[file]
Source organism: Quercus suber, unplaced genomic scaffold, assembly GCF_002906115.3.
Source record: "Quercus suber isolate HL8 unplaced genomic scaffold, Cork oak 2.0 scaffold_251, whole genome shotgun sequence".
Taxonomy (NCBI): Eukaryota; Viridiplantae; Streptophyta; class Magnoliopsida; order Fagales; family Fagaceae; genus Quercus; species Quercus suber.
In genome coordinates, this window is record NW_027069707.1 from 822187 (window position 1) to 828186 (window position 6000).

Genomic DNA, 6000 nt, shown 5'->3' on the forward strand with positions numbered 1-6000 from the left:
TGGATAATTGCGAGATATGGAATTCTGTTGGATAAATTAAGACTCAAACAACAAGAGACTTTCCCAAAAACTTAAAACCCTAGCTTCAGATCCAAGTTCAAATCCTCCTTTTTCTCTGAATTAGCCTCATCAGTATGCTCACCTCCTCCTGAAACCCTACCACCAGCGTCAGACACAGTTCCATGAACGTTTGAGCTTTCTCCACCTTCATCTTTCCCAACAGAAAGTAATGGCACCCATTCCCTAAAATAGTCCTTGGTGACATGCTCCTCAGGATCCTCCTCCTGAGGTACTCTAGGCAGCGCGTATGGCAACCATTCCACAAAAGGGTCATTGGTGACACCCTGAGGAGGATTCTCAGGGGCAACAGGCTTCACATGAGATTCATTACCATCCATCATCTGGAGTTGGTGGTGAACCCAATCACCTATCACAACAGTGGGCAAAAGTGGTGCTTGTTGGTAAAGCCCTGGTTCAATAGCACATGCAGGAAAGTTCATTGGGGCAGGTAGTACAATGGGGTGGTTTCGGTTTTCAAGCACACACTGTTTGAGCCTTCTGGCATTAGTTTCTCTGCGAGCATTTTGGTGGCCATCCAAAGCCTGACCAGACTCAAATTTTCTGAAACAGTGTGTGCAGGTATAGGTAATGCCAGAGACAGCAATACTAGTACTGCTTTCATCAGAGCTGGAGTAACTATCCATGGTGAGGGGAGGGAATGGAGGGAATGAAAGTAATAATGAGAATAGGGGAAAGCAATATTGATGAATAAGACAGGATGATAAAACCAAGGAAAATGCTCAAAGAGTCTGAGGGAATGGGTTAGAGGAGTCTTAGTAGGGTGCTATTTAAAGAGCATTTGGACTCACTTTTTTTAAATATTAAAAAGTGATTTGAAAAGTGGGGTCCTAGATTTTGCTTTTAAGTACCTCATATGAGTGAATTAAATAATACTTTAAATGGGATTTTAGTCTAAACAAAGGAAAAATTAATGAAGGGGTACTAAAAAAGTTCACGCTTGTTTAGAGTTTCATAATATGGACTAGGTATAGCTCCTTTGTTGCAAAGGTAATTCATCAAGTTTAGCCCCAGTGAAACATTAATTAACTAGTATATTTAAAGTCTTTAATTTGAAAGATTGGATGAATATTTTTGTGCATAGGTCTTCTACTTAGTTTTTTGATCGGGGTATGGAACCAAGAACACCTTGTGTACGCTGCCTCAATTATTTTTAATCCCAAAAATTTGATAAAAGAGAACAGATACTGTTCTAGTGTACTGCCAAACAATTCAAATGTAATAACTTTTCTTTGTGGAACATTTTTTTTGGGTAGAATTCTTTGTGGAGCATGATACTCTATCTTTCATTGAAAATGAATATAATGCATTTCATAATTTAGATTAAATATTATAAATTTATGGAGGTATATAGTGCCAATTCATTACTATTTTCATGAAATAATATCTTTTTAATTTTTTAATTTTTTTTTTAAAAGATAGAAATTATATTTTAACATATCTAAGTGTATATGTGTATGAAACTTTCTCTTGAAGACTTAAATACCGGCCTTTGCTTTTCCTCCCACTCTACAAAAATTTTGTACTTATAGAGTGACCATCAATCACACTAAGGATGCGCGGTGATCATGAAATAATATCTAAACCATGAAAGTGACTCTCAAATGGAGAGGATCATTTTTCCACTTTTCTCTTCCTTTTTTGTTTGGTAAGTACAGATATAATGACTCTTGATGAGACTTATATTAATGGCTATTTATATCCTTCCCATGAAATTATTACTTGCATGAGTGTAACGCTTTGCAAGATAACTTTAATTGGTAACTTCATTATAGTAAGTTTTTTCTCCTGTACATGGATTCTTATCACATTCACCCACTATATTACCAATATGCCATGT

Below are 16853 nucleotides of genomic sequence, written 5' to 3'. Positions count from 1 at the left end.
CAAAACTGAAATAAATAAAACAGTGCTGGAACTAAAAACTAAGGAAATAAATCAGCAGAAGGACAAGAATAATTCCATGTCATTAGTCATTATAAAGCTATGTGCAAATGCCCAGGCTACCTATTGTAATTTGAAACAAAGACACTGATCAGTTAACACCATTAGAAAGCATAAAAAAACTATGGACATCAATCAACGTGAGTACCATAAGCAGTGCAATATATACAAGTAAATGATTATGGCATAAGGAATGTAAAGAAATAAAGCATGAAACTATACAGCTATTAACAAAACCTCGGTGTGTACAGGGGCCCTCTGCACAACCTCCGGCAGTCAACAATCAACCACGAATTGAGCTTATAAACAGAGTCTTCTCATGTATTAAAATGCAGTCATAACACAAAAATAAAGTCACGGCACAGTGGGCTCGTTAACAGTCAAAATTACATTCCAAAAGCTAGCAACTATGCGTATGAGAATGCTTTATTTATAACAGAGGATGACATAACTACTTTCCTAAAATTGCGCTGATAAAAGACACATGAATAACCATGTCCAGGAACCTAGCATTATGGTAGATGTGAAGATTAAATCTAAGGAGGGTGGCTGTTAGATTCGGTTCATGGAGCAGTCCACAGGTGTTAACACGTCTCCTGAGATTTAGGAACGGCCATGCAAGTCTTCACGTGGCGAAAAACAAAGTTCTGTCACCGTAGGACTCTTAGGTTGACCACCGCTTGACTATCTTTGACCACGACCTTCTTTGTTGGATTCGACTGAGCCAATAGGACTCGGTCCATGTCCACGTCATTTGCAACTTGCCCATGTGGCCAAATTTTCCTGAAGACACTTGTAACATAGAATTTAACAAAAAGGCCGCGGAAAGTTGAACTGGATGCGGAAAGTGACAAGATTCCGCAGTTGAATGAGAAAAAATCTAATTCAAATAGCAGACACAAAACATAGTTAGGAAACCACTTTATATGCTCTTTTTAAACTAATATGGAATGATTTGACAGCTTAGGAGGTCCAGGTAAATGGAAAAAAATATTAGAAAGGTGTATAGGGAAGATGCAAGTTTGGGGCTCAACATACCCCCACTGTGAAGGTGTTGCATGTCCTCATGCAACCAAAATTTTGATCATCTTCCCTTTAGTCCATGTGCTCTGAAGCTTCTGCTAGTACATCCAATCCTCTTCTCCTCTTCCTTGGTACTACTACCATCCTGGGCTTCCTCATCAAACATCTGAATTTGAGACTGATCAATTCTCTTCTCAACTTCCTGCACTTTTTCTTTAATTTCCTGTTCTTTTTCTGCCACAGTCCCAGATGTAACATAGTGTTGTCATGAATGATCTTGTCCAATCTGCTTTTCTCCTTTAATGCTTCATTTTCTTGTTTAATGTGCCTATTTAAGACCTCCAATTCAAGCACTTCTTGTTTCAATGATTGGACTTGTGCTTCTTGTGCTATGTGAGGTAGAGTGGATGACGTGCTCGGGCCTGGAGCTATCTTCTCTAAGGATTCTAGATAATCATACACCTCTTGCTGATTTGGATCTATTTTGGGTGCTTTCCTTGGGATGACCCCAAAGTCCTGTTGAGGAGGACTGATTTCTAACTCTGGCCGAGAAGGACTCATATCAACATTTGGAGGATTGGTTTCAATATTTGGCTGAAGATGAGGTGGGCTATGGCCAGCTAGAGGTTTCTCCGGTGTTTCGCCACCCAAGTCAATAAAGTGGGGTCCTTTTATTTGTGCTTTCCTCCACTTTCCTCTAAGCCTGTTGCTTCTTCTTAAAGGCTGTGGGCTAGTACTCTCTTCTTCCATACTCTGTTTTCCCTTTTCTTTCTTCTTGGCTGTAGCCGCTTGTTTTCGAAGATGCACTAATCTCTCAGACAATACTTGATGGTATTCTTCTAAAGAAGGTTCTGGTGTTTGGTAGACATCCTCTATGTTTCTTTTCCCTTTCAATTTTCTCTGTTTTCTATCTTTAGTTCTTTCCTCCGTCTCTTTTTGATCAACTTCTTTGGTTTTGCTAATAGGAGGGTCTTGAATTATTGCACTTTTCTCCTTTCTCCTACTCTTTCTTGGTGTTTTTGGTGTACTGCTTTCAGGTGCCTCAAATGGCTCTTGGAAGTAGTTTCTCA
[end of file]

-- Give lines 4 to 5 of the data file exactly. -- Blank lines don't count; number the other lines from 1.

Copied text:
In genome coordinates, this window is record NW_027069707.1 from 822187 (window position 1) to 828186 (window position 6000).

Genomic DNA, 6000 nt, shown 5'->3' on the forward strand with positions numbered 1-6000 from the left: